Sunday, 29 June 2014

Patron of Reading


Here is a copy of an article I wrote about the Patron of Reading scheme which is currently gathering momentum in schools across the United Kingdom.

PATRON OF READING

Author visits to schools can often be one of the highlights of the academic year, enjoyed by children, staff and writers alike. However, after the initial ‘high’, the enthusiasm and energy created by the visit can sometimes be lost as the reality and pressure of the school timetable takes over.

Tim Redgrave, the headteacher at Ysgol Esgob Morgan in North Wales, has come up with a simple yet effective idea to help ensure that momentum created by author visits is maintained, by encouraging schools to have a Patron of Reading. A Patron of Reading is an author (or possibly a poet, illustrator, scriptwriter or storyteller) with whom a school forms a long term attachment. The author and the school work closely together to promote reading for pleasure over a period of three years and create a real reading ‘buzz’ in the school.

The idea originally came about when Tim took one of his classes to St Asaph Library in Denbighshire to hear author Helena Pielichaty give a talk as part of Denbighshire Libraries Book Week. He quickly realised what a big impact the visit had made on his pupils and started to think about how he could make the most of the opportunity created. He emailed Helena and they spent a lot of time sharing ideas about how to promote a love of reading in schools. Eventually the ideas turned into the Patron of Reading scheme.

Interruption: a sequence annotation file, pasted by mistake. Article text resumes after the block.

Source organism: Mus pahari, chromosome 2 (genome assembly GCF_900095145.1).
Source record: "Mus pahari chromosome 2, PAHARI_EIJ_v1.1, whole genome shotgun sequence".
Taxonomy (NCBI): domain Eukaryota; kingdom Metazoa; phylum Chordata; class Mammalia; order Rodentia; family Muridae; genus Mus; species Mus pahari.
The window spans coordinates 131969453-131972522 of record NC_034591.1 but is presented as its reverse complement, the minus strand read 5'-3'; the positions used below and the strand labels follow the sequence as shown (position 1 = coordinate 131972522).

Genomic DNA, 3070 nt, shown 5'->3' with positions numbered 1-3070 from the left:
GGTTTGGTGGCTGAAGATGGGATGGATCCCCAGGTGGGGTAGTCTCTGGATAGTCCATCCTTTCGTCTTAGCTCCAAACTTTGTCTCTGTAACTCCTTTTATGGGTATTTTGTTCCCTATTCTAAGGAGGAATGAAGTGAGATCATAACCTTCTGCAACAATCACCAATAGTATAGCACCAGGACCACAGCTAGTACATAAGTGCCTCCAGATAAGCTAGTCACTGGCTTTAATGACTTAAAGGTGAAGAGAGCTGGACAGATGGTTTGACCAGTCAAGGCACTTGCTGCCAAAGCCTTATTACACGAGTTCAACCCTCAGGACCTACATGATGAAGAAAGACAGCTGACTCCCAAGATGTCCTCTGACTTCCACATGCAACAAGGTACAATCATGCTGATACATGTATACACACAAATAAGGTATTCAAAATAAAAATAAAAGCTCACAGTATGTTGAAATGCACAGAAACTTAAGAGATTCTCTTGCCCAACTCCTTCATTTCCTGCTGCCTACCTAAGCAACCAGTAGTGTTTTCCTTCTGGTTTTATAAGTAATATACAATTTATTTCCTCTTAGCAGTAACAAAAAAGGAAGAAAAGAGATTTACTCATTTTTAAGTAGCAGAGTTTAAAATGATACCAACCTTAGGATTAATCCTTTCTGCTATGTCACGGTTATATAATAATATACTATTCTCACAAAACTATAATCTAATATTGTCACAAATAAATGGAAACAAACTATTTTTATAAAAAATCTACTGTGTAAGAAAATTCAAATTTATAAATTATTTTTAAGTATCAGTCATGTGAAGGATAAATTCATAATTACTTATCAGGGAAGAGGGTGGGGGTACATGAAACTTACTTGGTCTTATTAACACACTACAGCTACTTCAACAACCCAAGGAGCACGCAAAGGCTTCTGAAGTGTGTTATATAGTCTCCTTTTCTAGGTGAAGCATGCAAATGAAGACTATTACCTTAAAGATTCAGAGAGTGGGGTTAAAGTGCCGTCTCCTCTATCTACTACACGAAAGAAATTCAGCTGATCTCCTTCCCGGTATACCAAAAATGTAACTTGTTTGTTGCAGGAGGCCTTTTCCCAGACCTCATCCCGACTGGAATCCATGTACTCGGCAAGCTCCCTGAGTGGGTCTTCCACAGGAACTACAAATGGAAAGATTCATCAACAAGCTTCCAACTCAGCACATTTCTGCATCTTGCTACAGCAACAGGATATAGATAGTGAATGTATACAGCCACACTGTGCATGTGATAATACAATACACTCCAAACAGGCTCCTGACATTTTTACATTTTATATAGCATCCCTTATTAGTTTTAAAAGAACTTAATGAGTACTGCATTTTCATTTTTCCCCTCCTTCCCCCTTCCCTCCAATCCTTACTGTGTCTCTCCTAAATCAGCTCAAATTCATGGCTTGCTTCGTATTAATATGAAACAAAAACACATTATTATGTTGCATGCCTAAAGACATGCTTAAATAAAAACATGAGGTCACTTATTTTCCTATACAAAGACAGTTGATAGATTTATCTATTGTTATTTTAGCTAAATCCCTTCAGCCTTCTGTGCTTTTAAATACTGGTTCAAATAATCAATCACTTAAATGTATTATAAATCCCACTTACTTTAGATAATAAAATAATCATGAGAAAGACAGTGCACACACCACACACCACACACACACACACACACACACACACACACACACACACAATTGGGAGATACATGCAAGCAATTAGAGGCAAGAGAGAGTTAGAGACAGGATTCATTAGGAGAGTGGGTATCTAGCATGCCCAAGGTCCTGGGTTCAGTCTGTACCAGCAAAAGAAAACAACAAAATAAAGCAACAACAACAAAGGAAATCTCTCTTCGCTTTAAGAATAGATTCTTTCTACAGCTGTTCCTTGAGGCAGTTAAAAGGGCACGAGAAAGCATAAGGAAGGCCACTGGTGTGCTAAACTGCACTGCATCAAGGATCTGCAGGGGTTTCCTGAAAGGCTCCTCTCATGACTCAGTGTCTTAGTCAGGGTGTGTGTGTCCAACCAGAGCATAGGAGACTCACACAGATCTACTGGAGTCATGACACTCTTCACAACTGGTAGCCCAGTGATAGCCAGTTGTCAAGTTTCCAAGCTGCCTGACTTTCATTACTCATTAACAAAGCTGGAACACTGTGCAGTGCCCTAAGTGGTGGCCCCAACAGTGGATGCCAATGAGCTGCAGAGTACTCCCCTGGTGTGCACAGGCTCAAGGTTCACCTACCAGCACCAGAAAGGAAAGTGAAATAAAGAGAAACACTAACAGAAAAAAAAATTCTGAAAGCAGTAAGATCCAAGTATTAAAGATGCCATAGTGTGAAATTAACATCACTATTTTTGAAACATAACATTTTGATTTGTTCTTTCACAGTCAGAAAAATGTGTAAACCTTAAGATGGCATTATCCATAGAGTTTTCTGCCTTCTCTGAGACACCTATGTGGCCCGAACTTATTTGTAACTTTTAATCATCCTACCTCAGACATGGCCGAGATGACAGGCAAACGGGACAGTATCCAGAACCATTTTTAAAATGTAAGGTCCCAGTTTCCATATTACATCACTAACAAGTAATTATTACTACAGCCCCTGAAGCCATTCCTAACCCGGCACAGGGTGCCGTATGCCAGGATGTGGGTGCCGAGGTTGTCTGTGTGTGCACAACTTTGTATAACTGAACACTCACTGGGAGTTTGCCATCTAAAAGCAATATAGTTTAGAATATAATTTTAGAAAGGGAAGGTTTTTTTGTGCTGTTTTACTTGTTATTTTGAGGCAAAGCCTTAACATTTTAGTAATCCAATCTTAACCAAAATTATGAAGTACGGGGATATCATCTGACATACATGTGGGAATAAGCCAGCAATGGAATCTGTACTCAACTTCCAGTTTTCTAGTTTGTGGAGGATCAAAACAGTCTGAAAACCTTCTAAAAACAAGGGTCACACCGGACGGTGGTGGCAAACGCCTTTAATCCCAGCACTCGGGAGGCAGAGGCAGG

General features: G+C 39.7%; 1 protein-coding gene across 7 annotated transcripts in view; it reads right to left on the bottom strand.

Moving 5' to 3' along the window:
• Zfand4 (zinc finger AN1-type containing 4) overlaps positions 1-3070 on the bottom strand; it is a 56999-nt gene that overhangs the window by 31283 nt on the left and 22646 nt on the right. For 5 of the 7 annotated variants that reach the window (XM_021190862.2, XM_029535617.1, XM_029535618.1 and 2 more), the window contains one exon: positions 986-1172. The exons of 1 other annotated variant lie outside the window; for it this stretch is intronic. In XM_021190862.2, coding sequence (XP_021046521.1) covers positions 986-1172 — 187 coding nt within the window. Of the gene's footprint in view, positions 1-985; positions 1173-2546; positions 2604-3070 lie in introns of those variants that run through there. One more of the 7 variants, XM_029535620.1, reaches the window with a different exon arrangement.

Helena has now held her role for two years and said "I am thoroughly enjoying being Patron of Reading at Ysgol Esgob Morgan. The buzz the role has generated is wonderful; there is no doubt that this school is a school that reads for pleasure – the evidence is everywhere. When I visit, children can’t wait to tell me about the books they are reading; there are folders full of reviews, innovative displays and plays being rehearsed - not to mention the frequent amount of blogging going on. It’s all so inspiring. I’ve benefitted enormously, too. The role has enabled me to have a unique relationship with the staff and children that a one-off visit can’t provide. I am thrilled when I see a suggestion that I’ve made has been put into practise by the teachers and ecstatic when I’m told that a pupil has gone from being a reluctant reader to a keen one because of me. I love reading books the children and staff have recommended to me, too. So far I’ve discovered Malorie Blackman’s Cloud Busting, Gill Lewis’s Sky Hawk and next is David Walliams’ Gangsta Granny. Ofsted talk a lot about ‘enrichment’ and I think this idea provides that in spades. I can’t wait for my next visit to the school."

The idea has quickly spread across the country and there are now at least thirty Patrons already in place, with many more ready to take up their role in September. Current Patrons include John Dougherty, Nicola Morgan, Tom Palmer, Cathy McPhail, Gillian Cross, Julia Jarman and Sita Brahmachari. There are also several established writers available who are keen to get involved in the idea (see the website for the latest list, as it is regularly updated).